A Walk in the Park
“A Walk in the Park” usually refers to something easy, not requiring too much effort, like a “doddle” or “a piece of cake”.
I used this term once for my students at the start of the of the new school year, when taking the class to the Hofgarten in Düsseldorf for a walk in the park. It turned out to be quite challenging with a number of unusual drawing tasks, such as the “walking drawing” made while in motion. The idea was for us to become awake and to see freshly through novelty and at the same time, I remember, try to avoid an accident with the bikers and joggers along the paths.
A walk in the Hofgarten takes one through history, politics, ecology, city planning and dendrology, the study of trees. The Hofgarten trees, carefully selected and planted to create a variety of environments, both formal gardens and in the “English” section, created a park landscape. The Hofgarten is Germany’s first and oldest public park, an oasis of calm in the city.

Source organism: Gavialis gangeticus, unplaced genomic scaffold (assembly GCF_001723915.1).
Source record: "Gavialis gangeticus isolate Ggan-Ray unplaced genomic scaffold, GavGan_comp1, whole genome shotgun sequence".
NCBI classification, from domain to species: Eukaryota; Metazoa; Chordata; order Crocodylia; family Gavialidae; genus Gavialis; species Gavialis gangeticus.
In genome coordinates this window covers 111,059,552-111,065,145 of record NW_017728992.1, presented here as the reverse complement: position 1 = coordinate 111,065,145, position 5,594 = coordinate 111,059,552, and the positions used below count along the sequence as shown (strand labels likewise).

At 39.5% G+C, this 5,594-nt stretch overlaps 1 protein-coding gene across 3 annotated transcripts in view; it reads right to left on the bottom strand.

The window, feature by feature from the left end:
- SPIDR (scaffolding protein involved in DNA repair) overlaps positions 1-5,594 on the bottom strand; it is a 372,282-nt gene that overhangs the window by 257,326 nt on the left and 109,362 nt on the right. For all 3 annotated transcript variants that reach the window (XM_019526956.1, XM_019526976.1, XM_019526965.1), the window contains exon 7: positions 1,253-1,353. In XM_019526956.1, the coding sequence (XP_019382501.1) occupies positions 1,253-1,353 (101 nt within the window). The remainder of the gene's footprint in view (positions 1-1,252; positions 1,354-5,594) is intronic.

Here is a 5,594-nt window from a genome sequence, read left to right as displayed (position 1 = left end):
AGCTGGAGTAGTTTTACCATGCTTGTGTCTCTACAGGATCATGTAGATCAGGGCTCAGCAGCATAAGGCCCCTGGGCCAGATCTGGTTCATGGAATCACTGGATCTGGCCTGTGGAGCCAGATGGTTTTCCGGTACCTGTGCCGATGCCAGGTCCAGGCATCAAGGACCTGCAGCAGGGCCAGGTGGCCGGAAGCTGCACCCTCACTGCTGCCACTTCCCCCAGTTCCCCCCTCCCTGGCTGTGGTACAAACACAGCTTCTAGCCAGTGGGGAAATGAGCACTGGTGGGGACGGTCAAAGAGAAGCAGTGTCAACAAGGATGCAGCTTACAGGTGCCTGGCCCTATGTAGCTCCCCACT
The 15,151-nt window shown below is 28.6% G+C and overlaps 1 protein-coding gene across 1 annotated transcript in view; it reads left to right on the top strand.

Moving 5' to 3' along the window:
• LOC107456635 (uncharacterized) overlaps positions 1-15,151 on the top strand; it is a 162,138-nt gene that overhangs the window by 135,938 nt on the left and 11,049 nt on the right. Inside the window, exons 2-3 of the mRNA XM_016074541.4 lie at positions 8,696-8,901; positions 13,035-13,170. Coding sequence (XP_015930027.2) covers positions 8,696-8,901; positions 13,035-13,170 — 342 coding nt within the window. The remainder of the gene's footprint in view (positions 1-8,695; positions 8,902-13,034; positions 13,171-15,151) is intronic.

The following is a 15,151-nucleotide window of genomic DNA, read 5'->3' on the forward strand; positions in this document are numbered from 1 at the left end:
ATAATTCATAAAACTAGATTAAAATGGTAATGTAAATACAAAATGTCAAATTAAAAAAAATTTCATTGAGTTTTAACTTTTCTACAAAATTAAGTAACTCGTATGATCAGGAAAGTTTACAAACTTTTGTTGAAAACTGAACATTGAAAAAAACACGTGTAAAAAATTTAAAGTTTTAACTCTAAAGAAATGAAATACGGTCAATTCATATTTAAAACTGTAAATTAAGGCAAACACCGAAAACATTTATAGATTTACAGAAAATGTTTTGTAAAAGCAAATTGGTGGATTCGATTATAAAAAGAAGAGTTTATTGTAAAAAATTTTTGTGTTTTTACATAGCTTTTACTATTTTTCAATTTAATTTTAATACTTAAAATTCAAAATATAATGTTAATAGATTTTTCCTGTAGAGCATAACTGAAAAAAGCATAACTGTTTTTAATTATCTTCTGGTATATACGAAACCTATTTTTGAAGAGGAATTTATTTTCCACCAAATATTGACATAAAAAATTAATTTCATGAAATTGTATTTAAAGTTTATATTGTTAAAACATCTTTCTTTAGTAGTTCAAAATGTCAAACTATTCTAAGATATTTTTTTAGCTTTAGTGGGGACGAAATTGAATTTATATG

I began the painting “A Walk in the Park” after that first drawing session with my students. Working through drawings made on site at the Reitallee, a pathway for riding, I constructed the four canvases in the school studio, as part of my “creative example” approach to teaching. I began the work there and continued after a year in my own studio on what was at that time my largest painting.
When finally it was completed in 2014, disaster affected the whole region as Hurricane Ela struck the city. It cost some lives, damaged buildings and property and it destroyed tens of thousands of trees. The trees shown on the right section of my painting disappeared and the remaining wooded area was thinned considerably. The painting records the last days of the Reitallee, before the hurricane. Replanting trees throughout the city began in the following months and years and was completed at the Reitallee in 2019.